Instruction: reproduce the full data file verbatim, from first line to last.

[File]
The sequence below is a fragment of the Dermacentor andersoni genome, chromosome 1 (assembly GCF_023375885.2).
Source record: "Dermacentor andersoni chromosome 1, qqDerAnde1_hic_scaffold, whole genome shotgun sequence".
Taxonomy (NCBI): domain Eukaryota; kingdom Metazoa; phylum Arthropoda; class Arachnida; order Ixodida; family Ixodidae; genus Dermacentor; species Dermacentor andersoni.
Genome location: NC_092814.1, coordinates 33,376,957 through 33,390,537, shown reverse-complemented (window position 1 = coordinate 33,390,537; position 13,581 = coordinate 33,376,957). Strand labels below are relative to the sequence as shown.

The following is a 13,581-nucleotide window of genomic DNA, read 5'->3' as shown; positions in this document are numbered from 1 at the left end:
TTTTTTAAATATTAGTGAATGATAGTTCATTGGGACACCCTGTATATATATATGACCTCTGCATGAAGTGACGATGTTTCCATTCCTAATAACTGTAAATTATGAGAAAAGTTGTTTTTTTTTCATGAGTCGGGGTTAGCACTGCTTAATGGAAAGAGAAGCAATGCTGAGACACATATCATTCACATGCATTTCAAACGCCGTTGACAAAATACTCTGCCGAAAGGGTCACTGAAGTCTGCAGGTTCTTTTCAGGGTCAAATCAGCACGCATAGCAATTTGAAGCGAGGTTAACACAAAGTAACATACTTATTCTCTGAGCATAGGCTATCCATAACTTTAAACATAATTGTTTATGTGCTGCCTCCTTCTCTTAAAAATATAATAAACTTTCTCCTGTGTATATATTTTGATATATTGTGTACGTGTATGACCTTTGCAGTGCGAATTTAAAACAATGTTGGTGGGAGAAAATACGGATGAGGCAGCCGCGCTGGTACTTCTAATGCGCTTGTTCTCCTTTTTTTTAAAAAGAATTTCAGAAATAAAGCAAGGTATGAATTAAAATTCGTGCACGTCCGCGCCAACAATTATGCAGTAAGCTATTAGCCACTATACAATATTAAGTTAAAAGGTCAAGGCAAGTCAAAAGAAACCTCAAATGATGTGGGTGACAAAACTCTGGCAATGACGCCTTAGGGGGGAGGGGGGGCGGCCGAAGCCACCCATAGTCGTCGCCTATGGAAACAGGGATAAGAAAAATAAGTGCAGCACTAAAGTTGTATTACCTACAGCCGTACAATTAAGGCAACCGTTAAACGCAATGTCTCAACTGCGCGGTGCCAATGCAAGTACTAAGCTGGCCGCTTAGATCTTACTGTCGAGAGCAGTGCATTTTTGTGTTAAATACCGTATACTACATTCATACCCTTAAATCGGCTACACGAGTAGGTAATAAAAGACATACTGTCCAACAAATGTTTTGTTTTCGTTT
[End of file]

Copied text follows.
The sequence below is a fragment of the Dermacentor andersoni genome, chromosome 1 (assembly GCF_023375885.2).
Source record: "Dermacentor andersoni chromosome 1, qqDerAnde1_hic_scaffold, whole genome shotgun sequence".
Taxonomy (NCBI): domain Eukaryota; kingdom Metazoa; phylum Arthropoda; class Arachnida; order Ixodida; family Ixodidae; genus Dermacentor; species Dermacentor andersoni.
Genome location: NC_092814.1, coordinates 33,376,957 through 33,390,537, shown reverse-complemented (window position 1 = coordinate 33,390,537; position 13,581 = coordinate 33,376,957). Strand labels below are relative to the sequence as shown.

The following is a 13,581-nucleotide window of genomic DNA, read 5'->3' as shown; positions in this document are numbered from 1 at the left end:
TTTTTTAAATATTAGTGAATGATAGTTCATTGGGACACCCTGTATATATATATGACCTCTGCATGAAGTGACGATGTTTCCATTCCTAATAACTGTAAATTATGAGAAAAGTTGTTTTTTTTTCATGAGTCGGGGTTAGCACTGCTTAATGGAAAGAGAAGCAATGCTGAGACACATATCATTCACATGCATTTCAAACGCCGTTGACAAAATACTCTGCCGAAAGGGTCACTGAAGTCTGCAGGTTCTTTTCAGGGTCAAATCAGCACGCATAGCAATTTGAAGCGAGGTTAACACAAAGTAACATACTTATTCTCTGAGCATAGGCTATCCATAACTTTAAACATAATTGTTTATGTGCTGCCTCCTTCTCTTAAAAATATAATAAACTTTCTCCTGTGTATATATTTTGATATATTGTGTACGTGTATGACCTTTGCAGTGCGAATTTAAAACAATGTTGGTGGGAGAAAATACGGATGAGGCAGCCGCGCTGGTACTTCTAATGCGCTTGTTCTCCTTTTTTTTAAAAAGAATTTCAGAAATAAAGCAAGGTATGAATTAAAATTCGTGCACGTCCGCGCCAACAATTATGCAGTAAGCTATTAGCCACTATACAATATTAAGTTAAAAGGTCAAGGCAAGTCAAAAGAAACCTCAAATGATGTGGGTGACAAAACTCTGGCAATGACGCCTTAGGGGGGAGGGGGGGCGGCCGAAGCCACCCATAGTCGTCGCCTATGGAAACAGGGATAAGAAAAATAAGTGCAGCACTAAAGTTGTATTACCTACAGCCGTACAATTAAGGCAACCGTTAAACGCAATGTCTCAACTGCGCGGTGCCAATGCAAGTACTAAGCTGGCCGCTTAGATCTTACTGTCGAGAGCAGTGCATTTTTGTGTTAAATACCGTATACTACATTCATACCCTTAAATCGGCTACACGAGTAGGTAATAAAAGACATACTGTCCAACAAATGTTTTGTTTTCGTTT